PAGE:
Handling cover crops in a challenging spring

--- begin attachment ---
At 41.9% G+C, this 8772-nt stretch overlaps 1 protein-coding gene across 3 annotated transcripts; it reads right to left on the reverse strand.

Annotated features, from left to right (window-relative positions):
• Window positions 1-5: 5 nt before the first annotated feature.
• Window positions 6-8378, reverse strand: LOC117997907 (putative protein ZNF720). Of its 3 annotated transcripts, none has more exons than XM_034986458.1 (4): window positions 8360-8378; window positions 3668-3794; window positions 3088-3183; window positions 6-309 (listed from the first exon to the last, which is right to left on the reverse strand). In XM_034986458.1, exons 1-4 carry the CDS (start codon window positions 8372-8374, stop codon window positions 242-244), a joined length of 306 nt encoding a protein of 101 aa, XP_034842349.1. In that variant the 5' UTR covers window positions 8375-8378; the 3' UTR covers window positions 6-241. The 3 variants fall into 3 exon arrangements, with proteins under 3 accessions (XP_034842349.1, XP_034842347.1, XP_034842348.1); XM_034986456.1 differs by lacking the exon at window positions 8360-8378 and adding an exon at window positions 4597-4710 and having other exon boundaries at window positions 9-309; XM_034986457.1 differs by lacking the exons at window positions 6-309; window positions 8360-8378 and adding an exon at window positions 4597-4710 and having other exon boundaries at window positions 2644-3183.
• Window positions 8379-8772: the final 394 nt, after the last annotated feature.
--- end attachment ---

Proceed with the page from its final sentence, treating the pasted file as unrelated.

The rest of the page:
first_imgShare Facebook Twitter Google + LinkedIn Pinterest Nathan Long and Jim Case, who farm in Delaware County, have learned to expect great things when planting into a cover crop.“Our soil structure and drainage have definitely improved. We see a lot more water percolation through the ground. We were doing this in the 50s and 60s when I was growing up and we had livestock and a nice rotation,” Case said. “We have gotten away from that and the soil structure has suffered. The microbial activity with the cover crops really helps and we are getting a better more uniform seedbed. Then we have a mat of organic matter that holds moisture through the summer.”In the spring, for planting, they typically kill off the cover crop if it is not already dead.“If you’re going to plant into it green I would expect the cover crop to pull up the excess moisture we’ve had this spring. The top six inches of tilth from the roots will let the planter run easier and it will close up easier. You don’t have to work the ground to a powder to plant,” Long said. “All of our stuff has been killed this spring, and we have been no-tilling for awhile. The soil structure is there, though, so it drains off well. With a cover crop, the organic matter forms a sponge and when you drive over it, it will come right back.”Long and Case typically use cereal rye on corn stalks going to soybeans and annual rye on the soybean stalks going into corn for the improved carbon to nitrogen ratio. “We have tried other mixes too. We used radishes, clover, and cereal rye last year and it formed a nice thick mat all winter and now there is less residue then some tilled fields,” Long said. “We have not really had any disasters. Timing is everything.”This year, though, the persistent rains and cool temperatures led to some tough cover crop situations in different parts of the state. In some of the worst situations, the cover crops (most notably cereal rye and annual ryegrass) got too tall because field conditions did not allow a timely spray application. Planting into tall living cover crops is an option for soybeans but is less appealing for planting corn.In some fields, the cover crop was sprayed and killed prior to planting corn, but then it rained and the cool temperatures left an un-plantable muddy mess with the dead cover crop holding in the moisture rather than helping dry the field. Glenn Harsh, who also farms in Delaware County, found himself in a similar situation this spring.“If it gets tall and you kill it, you can have a problem if it gets wet. I crossed my fingers and in my situation the cover crop hadn’t completely died and took up enough water to let me get in,” Harsh said. “The first day I went to plant, it was still wet, but I got away with planting because the roots are so fibrous and the slot closes easier.”Other dead cover crop/wet field situations have been addressed with some shallow vertical tillage (for example a Great Plains Turbo Max). One such field was tilled after waiting to dry when conditions finally warmed up. After the tillage pass, the field sat for a day before planting the corn.There are a myriad of ways to manage cover crops, but two keys to success with these challenging situations, though, seem to be cooperative weather and the patience to wait for it.last_img

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